Rhythmic invariability of vers libre lines is present in Kuzmin, in Nel’dixen and in Obolduev. It is another matter, however, that rhythmic limitations in vers libre do not enable us to predict the construction of each following line: we recognize the restrictions post factum, when we have finished reading or analysing the poem. This is what distinguishes free verse among other systems of versification: in vers libre, rhythmic prohibitions bear a mild and implicit character, and their “violation” does not have the appearance of deviating from the metre. Alexandrian Songs contain only one six-stress line (<...> ia vízhu blédno-bagróvyj zakát nad zelénym mórem <...>), but we cannot consider it illegal, just as we could not have considered illegal an even more extended line should it have appeared. Nevertheless, some kind of limitation nearly always exists: intuitively we understand that a line cannot be extended ad infinitum.

This is why it is so important to interpret the experiment in lengthening the poetic line performed by Dmitrij Aleksandroviè Prigov. Metaphorically speaking, his poem “Large is my native land...” (1974) is constructed as a set of “glosses”: the author’s own words are “overwritten” on Lebedev-Kumach’s celebrated song (1936) and constitute multiple insertions in his text. These additions widely extend the length of the line: as compared to normal lines, Prigov’s are more than one hundred times as long, as if the space of verse is likened to the “boundless” expanses of the Motherland. The longest line contains 429 phonetic words, but it could have admitted even more: it is significant that the line is completed by the eloquent i t. d. ‘and so on’. Because of the interpolations nothing remains of the trochaic pentameter of Lebedev-Kumach’s Song about the Motherland. In actual fact, rhyme is also eliminated: many lines are supplemented from the end. In its new “edition” the song has been transformed into vers libre, whose free rhythm ironically corresponds to the motifs of “man’s free breathing”, “free and wide life”: the anacruses and clausulae are not regulated, and the number of stresses in different lines varies from 5 to 429.

One might think that, given such rhythmic peculiarities, one cannot even begin to talk of the isomorphism of lines. But — contrary to expectations — Prigov’s poem is permeated with intra- and intertextual paradigmatic links. Firstly, its opening and concluding words are the same as in Lebedev-Kumach, whose text, in respect of Prigov’s work, plays the same role that metre usually does: it is a matrix which can be filled and which admits variability in the frame of a single invariable. Further, in Prigov, each line of the initial text accumulates homogeneous augmentations, and, in this sense, the lines of the derivative text are isomorphic to each other. Moreover, each augmentation is a kind of elucidation, varying the main theme of the line (for instance: <...> And nobody in the world — neither the Germans, nor the Chinese, nor the Americans, nor the English <...> nor the nations of Africa, nor the nations of Oceania, nor the nations of the Arctic, or the nations of the Antarctic <...> can, // Better than we do, laugh and love people, animals, insects, birds, fish, microbes, viruses, phages, cells, genes, DNA, RNA <...> and so on). The qualified and the qualifier, generalization and enumeration are correlated as an invariable and its variants, which function as the representatives of a single semantic paradigm.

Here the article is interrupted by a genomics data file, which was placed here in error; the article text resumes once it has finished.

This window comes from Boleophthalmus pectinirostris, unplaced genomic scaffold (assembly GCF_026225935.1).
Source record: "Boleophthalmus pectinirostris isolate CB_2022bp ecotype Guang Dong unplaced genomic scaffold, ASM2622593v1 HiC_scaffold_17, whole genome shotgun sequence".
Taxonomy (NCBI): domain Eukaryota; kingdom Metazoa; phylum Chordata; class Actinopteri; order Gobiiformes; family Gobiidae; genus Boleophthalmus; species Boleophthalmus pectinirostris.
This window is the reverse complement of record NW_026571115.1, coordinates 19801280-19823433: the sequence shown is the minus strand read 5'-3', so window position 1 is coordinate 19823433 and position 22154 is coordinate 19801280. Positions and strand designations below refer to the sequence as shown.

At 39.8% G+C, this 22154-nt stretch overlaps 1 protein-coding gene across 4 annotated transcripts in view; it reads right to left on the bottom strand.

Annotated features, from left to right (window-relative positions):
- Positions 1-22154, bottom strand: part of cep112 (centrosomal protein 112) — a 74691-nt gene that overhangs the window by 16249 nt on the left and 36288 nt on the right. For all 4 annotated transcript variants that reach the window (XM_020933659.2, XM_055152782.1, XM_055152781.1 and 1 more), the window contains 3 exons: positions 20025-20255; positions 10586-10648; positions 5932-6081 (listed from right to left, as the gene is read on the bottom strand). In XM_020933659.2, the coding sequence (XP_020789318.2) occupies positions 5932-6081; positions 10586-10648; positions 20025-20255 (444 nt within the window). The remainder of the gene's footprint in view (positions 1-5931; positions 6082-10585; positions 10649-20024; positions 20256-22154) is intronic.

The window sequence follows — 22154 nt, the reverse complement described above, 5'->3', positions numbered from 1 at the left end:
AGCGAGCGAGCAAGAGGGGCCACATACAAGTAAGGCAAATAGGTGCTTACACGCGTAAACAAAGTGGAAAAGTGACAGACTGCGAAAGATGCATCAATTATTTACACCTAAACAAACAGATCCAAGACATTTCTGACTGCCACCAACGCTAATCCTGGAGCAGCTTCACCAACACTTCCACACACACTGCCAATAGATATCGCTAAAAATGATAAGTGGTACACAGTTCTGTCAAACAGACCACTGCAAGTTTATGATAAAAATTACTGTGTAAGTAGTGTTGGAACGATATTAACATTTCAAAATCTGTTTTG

In this way, paradigmatic relations in Prigov’s free verses penetrate inside the line. If a line is very long, then the words and expressions of which it consists enter several microparadigms. The element of the enumeration list which is situated on the boundary between two microparadigms, may, in terms of its semantics, belong to one paradigm, while in terms of its phonetic, morphological, word-formative or syntactic structure, it may belong to the other: <...> nobody <...> can, // Better than we do, laugh and love <...> clyster, condoms, aspirin, streptocid, enteroseptol, Zelenin’s drops, the Lebedev effect, Mendeleev’s law, Einstein’s theory <...> Paradigmaticality of enumeration is sometimes reinforced by clichés and allusions: <...> love <...> Pushkin, Lermontov, Maiakovskij, Gor’kij, Homer, Theocritus <...> Marx, Engels, Lenin, Stalin <...>

Prigov’s poem indisputably marks the apotheosis of a paradigmatic organization of the text, as it pertains to verse as such. To be sure, no limitations on the length of a line are imposed: the enumeration lists are open and potentially inexhaustible (three of them end in the abbreviation i t. d. ‘and so on’, one ends in i t. p. ‘and the like’, another in i dr. ‘and others’, and yet another in i pr. ‘and so forth’). However, the removal of one type of restriction is compensated for by the appearance of others, allowing the preservation or even reinforcement of the isomorphism which was all but lost.



|| Main page || Contents | Sections | Contributors | Personalia || Books || About the Editors | Reviews | News ||
Design by © Zina deZign 2000 © Philologica Publications 1994-2017